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ויצא יעקב מבאר שבע וילך חרנה

And Yaakov went out from Be’er Sheva and went to Charan. (28:10)

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In a well-known statement, Rashi teaches that the departure of a tzaddik from a community leaves a void. When the righteous person is in town, he comprises its glory, beauty and glow. When he leaves, its glory, beauty and glow leave with him. This is derived from the word, Vayeitzei (Yaakov), and “he (Yaakov) went out (from Be’er Sheva).” It is not necessary to write his point of departure. That is obvious, since he had been there until this point. All that is required for the reader to know is his destination – unless his departure creates a void. The question is: although, undoubtedly, Yaakov’s departure from Be’er Sheva impacted the community, what about Yitzchak and Rivkah? They were both holy people who remained in Be’er Sheva. Yaakov was one out of three. Rashi seems to be ignoring the fact that these two giants remained in Be’er Sheva. Simply, we must say that each and every tzaddik contributes to a community’s beauty. While two tzaddikim remain, the presence of one less holy person leaves an impressionable void.

Horav Gedaliah Shorr, zl (quoted by Horav Yisrael Belsky, zl,), offers another explanation which provides us with a window on how to survive spiritually in a world whose moral compass is antithetical to Torah dictate. The Rosh Yeshivah made this observation at a time when the entire world was focused on the moon landing. It was a sensational moment in history, as man finally conquered space. Did he really, however, conquer it? Nothing about the moon had changed – it was still not human-friendly. Indeed, the only reason the astronauts were able to maneuver and survive in its hostile environment was that they brought a “mini-earth” with them: oxygen and food upon which to subsist. They brought pressurized spacesuits, weighted boots, and a whole array of scientific data-collecting devices, just for the short time that they would be there; without their complex life-support systems, they certainly would have died.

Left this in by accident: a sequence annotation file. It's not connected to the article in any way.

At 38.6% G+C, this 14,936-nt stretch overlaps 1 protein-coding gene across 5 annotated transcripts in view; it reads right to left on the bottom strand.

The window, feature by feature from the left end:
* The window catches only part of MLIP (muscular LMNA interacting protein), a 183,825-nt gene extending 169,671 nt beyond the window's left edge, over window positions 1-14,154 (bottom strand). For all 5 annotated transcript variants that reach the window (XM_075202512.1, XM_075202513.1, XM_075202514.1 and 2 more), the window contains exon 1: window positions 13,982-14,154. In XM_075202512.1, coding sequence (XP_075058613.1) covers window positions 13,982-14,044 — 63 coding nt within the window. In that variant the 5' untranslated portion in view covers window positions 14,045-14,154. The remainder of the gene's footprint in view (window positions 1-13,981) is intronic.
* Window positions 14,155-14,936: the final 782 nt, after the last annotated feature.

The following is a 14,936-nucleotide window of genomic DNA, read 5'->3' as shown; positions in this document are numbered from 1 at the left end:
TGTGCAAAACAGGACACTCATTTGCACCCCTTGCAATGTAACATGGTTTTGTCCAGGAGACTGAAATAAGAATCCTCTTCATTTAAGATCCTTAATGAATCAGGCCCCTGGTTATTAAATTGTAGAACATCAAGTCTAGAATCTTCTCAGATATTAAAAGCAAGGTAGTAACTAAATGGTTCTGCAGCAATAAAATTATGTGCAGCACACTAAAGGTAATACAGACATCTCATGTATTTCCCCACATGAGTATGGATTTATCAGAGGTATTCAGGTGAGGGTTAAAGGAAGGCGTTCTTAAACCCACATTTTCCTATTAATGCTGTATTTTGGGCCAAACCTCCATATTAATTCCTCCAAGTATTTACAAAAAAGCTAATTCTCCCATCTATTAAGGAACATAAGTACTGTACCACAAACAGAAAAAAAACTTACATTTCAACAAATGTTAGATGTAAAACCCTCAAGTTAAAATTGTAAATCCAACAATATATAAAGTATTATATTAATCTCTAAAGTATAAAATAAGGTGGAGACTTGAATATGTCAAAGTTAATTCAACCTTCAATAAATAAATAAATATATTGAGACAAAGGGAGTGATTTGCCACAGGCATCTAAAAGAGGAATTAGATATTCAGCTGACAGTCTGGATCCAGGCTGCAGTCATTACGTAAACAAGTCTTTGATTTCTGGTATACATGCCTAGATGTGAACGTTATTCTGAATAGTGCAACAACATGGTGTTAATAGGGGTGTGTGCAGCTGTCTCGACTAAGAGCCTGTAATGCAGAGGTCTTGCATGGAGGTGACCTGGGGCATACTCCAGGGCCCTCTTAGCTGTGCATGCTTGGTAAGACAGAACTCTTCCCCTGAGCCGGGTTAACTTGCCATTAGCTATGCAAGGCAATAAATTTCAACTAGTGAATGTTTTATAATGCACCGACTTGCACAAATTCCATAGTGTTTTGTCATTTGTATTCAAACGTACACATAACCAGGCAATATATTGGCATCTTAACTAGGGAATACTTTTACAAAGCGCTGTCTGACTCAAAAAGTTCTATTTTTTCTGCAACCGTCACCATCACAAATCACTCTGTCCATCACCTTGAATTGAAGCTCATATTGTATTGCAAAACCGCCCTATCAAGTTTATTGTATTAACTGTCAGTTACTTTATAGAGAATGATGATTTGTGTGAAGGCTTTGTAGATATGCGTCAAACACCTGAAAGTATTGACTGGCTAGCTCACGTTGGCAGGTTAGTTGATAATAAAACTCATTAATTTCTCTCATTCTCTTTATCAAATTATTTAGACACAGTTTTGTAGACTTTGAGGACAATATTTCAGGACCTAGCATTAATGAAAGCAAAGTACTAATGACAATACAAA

In other words, the astronauts brought earth up to the moon. This is exactly what Yaakov Avinu was compelled to do if he were to survive in the spiritually hostile environment of Charan. The members of Rivkah’s family were idol worshippers. Her brother was the paragon of a swindler. How could Yaakov maintain his spiritual status quo in such a place? Only if he brought Be’er Sheva’s hod, glory; hadar, beauty; and ziv, glow, with him. Yaakov’s body was in Charan, but his mind was ensconced in Be’er Sheva.

This is what Rashi means when he writes that when Yaakov left, he took the city’s hod, hadar and ziv with him. He had to! Thus, he was able to build a spiritual cocoon around himself, so that he could survive Lavan’s spiritual onslaught. As a result, Be’er Sheva was left devoid of these qualities.

Is it any better in our lives, when we leave the protection of our homes, our shuls, our yeshivos and enter the secular world that surrounds us? While I will not identify exactly how the secular world differs from our lifestyle, because this dvar Torah is read by a vast audience, everyone has his or her opinion concerning what defines “secular” and what dictates “modern”; therefore, it is best left unsaid. Nonetheless, we must maintain a semblance of vigilance in our relationship with the outside world in order to protect ourselves and our children. We must monitor this exposure by “wearing” the proper protective gear, so that the far-ranging effects of contemporary secular society does not leave us spiritually traumatized.